Macro Economy

Certain issues need clarity as govt decides to merge Railway, General Budgets

Mamuni Das New Delhi | Updated on January 16, 2018

Long way to go Going by the present trend, the Railways is unlikely to generate enough revenues to meet the additional salary expenditure this fiscal.



After 92 years, the Centre’s decision to do away with a separate Rail Budget and merge it with the General Budget is being hailed as “path-breaking”. However, a few issues require clarity.

What will be the additional cost outgo for the Centre due to the implementation of the Seventh Pay Commission, who will offer the provision of a comfort letter to the Indian Railways Finance Corporation, and how will the Railways’ ‘social burden’ of about ₹32,0000 crore be managed? These are a few questions that need to be answered.

Railway Minister Suresh Prabhu has said that the fate of social obligation/subsidy will be dealt with separately. However, this amount (₹32,000 crore) may turn out to become a subsidy for the government, unless the Railways’ passenger or freight revenues move up sharply.

Similarly, the Seventh Pay Commission means an additional outgo of ₹28,000-30,000 crore for the Railways, which is the largest employer with 13 lakh employees and 11 lakh pensioners who, at present, are paid from the Railways’ own earnings. But, going by the present trend of revenues, the Railways is unlikely to generate enough to meet the additional salary expenditure this fiscal, unless its earnings shoot up sharply or costs are controlled. How it plans to go about this remains to be seen.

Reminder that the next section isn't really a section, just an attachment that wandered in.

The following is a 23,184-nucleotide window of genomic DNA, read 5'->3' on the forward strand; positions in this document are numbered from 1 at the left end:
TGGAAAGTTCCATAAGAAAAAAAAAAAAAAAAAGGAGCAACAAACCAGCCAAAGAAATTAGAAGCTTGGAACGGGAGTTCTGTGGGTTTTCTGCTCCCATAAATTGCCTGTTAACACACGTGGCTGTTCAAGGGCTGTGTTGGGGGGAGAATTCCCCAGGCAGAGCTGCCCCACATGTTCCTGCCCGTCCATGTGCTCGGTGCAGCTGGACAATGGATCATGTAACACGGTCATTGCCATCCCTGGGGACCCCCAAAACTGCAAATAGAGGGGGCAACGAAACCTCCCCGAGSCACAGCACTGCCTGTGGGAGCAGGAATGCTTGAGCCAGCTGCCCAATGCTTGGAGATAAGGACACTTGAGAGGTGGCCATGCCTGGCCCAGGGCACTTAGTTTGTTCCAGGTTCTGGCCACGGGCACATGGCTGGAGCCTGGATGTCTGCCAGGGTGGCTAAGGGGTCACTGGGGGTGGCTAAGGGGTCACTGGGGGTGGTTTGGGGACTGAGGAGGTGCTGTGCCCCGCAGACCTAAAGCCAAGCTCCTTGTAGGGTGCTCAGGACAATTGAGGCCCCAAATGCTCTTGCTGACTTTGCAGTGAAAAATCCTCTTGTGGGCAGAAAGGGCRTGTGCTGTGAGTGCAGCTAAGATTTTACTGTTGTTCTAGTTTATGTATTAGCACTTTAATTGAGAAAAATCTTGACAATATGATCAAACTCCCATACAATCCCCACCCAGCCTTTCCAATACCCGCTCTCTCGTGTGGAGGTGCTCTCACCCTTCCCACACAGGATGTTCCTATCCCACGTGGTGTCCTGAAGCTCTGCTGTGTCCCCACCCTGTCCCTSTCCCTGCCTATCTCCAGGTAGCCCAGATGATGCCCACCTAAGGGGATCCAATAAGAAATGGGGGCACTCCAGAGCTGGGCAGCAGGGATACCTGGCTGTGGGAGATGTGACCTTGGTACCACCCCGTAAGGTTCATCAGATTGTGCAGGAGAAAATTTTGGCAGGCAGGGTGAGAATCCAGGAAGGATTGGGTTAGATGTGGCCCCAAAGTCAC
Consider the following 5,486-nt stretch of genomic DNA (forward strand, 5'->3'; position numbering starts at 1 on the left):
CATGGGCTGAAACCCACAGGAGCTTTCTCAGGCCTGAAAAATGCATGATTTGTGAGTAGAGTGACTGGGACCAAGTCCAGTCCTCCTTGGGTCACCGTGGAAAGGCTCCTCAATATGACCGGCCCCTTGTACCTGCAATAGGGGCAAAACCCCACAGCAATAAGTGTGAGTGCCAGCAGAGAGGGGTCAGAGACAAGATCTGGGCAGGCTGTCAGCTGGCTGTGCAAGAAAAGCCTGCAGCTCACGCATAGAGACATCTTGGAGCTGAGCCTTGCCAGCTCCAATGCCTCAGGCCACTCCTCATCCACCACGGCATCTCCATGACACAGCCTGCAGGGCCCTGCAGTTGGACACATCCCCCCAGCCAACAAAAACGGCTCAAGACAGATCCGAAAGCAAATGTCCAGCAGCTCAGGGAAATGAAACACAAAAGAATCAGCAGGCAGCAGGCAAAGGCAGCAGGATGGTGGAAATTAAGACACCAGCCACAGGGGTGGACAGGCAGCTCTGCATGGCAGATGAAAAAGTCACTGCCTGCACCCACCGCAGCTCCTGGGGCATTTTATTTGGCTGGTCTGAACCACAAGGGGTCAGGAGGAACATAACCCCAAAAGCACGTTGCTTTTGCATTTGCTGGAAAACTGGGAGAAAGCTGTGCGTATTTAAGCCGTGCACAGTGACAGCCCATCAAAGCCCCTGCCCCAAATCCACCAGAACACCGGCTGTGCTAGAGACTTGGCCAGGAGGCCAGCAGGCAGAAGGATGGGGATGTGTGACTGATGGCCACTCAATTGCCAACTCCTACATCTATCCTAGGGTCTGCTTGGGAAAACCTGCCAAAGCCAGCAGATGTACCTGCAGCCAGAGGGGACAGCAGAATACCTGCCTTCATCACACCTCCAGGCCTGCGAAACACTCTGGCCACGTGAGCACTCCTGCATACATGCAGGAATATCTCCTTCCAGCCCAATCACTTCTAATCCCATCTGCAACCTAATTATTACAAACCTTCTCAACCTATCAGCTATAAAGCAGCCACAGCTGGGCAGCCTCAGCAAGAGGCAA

Also, the fate of Indian Railway Finance Corporation (IRFC) bonds need clarity with the Finance Ministry not making it clear whether it will provide a letter of comfort to IRFC. At present, IRFC gets a letter from the Railway Ministry (a sort of guarantee for borrowers) stating that the future lease receivables of IRFC would be met by Railway revenues and from the Railway Ministry in case there is a shortfall. In the new circumstances, it is not clear whether the Finance Ministry will now offer the letter of comfort to IRFC.

“If the Railways borrow from IRFC, it is not a debt, it is a kind of lease financing arrangement whereby Railways pay back a certain amount on annuity basis every year. Therefore, it will not add to government debt,” Shaktikanta Das, Secretary, Department of Economic Affairs, said in response to a BusinessLine query on the quantum of debt that will be added to the government’s balance sheet on account of Railways’ and IRFC’s borrowings.

Das said that since Railway borrowings were already part of government of India’s borrowings, the balance sheet would not be impacted.

“Unfortunately, we are pre-empting a story for you! You (are likely to) say that Railways are debt-trapped…the debt is already a part of the government of India,” Suresh Prabhu, Minister of Railways, added.

The Cabinet decision may also see the winding up of a Parliamentary Committee — the Railway Convention Committee — which defines the rate of dividend that Railways pay to the Centre, as indicated by the Finance Minister Arun Jaitley, who will now be presenting the Rail Budget as part of the Union Budget to Parliament.

Meanwhile, Railway officials said all the financial statements, including explanatory memorandum, expenditure book, operating ratio, will be presented in the same manner as has been done till now. “Only the speech of Railway Minister in Parliament will not be there,” he said. The project approval powers will remain the same, they added.

Published on September 21, 2016

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